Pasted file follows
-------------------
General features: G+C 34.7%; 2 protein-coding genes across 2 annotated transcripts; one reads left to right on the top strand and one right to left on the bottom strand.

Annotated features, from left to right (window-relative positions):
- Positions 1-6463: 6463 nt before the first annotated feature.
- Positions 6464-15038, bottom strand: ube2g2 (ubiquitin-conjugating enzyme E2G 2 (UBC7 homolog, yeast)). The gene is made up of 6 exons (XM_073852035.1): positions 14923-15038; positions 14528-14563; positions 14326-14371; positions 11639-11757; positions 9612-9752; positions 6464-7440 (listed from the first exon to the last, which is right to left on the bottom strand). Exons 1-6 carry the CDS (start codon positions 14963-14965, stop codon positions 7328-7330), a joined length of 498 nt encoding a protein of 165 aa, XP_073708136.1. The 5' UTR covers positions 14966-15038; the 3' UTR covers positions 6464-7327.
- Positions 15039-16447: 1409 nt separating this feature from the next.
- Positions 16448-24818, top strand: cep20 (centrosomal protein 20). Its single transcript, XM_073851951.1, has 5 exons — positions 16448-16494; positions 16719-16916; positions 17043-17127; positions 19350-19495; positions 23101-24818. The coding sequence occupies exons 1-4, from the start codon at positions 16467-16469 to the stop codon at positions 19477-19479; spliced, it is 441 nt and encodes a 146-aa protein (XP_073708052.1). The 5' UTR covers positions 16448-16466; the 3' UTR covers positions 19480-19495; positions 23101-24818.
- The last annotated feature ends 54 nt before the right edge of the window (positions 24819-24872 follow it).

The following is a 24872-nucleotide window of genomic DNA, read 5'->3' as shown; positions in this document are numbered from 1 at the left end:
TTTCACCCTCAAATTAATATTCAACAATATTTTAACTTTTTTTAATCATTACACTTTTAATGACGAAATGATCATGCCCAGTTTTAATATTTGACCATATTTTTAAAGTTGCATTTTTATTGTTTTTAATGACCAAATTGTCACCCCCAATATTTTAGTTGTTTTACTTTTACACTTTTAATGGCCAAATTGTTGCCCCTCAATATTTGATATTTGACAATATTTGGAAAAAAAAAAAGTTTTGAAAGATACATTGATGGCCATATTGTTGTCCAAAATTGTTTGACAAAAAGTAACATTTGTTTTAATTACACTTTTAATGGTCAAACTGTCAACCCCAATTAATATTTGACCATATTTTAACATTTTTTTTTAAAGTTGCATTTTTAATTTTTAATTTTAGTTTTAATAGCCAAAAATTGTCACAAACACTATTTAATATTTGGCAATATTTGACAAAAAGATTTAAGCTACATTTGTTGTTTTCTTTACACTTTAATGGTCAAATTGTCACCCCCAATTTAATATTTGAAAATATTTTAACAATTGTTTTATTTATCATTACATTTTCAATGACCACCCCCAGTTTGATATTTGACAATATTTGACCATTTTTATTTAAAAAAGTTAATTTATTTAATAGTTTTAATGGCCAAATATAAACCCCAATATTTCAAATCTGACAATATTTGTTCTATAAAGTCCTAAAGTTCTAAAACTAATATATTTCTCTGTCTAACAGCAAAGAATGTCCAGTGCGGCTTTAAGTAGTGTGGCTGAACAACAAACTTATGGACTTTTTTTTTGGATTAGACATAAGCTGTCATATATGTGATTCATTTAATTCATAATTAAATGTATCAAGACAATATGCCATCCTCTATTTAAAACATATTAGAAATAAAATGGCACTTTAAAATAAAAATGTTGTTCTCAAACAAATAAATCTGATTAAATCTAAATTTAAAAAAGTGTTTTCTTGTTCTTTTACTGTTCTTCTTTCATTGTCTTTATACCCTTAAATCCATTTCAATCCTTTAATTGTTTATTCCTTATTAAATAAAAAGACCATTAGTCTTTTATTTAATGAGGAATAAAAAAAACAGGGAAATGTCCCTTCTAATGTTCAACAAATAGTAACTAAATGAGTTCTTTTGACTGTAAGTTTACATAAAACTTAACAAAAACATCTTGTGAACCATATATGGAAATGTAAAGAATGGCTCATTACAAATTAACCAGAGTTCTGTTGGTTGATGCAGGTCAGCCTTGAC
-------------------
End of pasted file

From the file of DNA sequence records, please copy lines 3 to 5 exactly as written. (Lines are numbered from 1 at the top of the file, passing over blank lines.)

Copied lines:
- Positions 1-6463: 6463 nt before the first annotated feature.
- Positions 6464-15038, bottom strand: ube2g2 (ubiquitin-conjugating enzyme E2G 2 (UBC7 homolog, yeast)). The gene is made up of 6 exons (XM_073852035.1): positions 14923-15038; positions 14528-14563; positions 14326-14371; positions 11639-11757; positions 9612-9752; positions 6464-7440 (listed from the first exon to the last, which is right to left on the bottom strand). Exons 1-6 carry the CDS (start codon positions 14963-14965, stop codon positions 7328-7330), a joined length of 498 nt encoding a protein of 165 aa, XP_073708136.1. The 5' UTR covers positions 14966-15038; the 3' UTR covers positions 6464-7327.
- Positions 15039-16447: 1409 nt separating this feature from the next.